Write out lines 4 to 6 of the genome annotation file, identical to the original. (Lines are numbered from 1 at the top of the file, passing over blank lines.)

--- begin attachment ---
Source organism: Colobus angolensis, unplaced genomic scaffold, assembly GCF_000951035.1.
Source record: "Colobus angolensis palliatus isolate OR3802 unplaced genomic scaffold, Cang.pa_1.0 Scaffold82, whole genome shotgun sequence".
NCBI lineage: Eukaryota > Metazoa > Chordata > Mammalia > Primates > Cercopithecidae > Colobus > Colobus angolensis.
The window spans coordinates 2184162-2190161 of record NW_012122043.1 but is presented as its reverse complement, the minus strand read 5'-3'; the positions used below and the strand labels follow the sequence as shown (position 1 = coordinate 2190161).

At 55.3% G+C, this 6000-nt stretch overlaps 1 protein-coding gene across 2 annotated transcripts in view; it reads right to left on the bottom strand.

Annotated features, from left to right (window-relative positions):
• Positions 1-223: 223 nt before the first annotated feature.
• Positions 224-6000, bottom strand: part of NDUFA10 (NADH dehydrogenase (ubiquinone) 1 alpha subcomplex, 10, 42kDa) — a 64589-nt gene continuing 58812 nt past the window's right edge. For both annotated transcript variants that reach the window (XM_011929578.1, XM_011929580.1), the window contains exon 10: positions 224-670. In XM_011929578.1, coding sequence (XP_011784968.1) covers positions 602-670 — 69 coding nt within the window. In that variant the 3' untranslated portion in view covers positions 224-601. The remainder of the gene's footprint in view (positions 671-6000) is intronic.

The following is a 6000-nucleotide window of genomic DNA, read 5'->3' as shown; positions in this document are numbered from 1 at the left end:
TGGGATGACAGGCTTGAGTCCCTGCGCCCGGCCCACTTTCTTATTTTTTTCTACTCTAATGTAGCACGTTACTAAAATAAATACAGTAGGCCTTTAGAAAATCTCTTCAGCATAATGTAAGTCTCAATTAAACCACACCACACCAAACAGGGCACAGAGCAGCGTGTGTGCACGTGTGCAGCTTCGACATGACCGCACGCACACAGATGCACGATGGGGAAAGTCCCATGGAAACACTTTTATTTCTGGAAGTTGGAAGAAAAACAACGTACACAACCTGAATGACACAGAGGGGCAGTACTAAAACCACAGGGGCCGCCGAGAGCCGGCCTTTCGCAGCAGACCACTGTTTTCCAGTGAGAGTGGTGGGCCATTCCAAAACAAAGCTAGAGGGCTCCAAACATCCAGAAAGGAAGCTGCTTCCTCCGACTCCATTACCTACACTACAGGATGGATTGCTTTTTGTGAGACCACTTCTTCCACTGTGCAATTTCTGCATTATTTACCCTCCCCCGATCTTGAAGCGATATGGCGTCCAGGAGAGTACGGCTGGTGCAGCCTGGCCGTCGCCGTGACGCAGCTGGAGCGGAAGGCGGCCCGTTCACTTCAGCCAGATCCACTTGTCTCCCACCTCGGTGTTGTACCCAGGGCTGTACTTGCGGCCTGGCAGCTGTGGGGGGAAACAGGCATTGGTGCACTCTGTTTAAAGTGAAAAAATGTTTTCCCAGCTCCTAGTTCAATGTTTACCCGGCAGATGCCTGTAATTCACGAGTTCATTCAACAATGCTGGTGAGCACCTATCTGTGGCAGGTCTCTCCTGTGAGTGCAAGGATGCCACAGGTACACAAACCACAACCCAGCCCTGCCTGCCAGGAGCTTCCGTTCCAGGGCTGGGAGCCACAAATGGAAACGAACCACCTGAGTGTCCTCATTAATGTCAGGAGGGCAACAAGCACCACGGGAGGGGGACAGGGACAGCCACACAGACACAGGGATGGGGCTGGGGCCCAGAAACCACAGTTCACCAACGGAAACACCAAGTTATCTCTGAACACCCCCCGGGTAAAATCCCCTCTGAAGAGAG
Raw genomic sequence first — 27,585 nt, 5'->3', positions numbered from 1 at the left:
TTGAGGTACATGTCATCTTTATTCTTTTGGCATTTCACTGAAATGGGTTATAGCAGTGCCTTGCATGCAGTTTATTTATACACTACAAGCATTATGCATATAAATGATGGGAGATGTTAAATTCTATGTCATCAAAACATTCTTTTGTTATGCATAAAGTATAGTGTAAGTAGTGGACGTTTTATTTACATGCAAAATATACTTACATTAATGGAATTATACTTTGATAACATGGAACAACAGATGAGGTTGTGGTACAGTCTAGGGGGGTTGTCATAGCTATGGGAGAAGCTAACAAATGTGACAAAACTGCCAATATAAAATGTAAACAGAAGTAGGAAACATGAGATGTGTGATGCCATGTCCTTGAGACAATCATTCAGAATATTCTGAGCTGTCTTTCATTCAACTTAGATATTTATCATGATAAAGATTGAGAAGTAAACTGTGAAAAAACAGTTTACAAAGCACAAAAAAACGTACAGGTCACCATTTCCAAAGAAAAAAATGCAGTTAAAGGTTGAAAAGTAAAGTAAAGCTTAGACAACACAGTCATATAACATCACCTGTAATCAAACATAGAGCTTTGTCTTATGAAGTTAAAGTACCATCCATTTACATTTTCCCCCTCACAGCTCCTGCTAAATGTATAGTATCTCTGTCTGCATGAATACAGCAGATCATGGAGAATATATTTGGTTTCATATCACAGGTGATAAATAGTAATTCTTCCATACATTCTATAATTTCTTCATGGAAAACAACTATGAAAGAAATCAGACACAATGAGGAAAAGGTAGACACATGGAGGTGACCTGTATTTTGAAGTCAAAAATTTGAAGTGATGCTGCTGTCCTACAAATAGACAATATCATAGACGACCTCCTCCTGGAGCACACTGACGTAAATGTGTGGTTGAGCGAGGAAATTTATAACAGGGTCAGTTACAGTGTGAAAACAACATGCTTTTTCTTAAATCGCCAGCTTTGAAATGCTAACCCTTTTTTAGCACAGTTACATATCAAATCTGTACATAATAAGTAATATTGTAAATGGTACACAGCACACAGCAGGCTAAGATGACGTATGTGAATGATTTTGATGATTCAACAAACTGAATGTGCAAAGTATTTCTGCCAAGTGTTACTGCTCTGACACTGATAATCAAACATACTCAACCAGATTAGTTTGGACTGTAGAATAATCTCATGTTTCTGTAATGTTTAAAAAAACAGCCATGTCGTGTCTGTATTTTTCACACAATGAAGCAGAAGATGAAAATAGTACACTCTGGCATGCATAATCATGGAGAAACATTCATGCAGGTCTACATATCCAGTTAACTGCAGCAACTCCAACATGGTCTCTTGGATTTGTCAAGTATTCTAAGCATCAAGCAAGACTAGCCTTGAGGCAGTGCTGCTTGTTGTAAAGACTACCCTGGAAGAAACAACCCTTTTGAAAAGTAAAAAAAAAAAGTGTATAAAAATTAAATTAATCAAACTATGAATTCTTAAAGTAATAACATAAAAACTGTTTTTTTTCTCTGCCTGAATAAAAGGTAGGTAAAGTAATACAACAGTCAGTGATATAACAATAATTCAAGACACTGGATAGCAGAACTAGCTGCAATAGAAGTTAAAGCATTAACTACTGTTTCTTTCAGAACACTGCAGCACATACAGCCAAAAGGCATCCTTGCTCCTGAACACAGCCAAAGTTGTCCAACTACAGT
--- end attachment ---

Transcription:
The window spans coordinates 2184162-2190161 of record NW_012122043.1 but is presented as its reverse complement, the minus strand read 5'-3'; the positions used below and the strand labels follow the sequence as shown (position 1 = coordinate 2190161).

At 55.3% G+C, this 6000-nt stretch overlaps 1 protein-coding gene across 2 annotated transcripts in view; it reads right to left on the bottom strand.

Annotated features, from left to right (window-relative positions):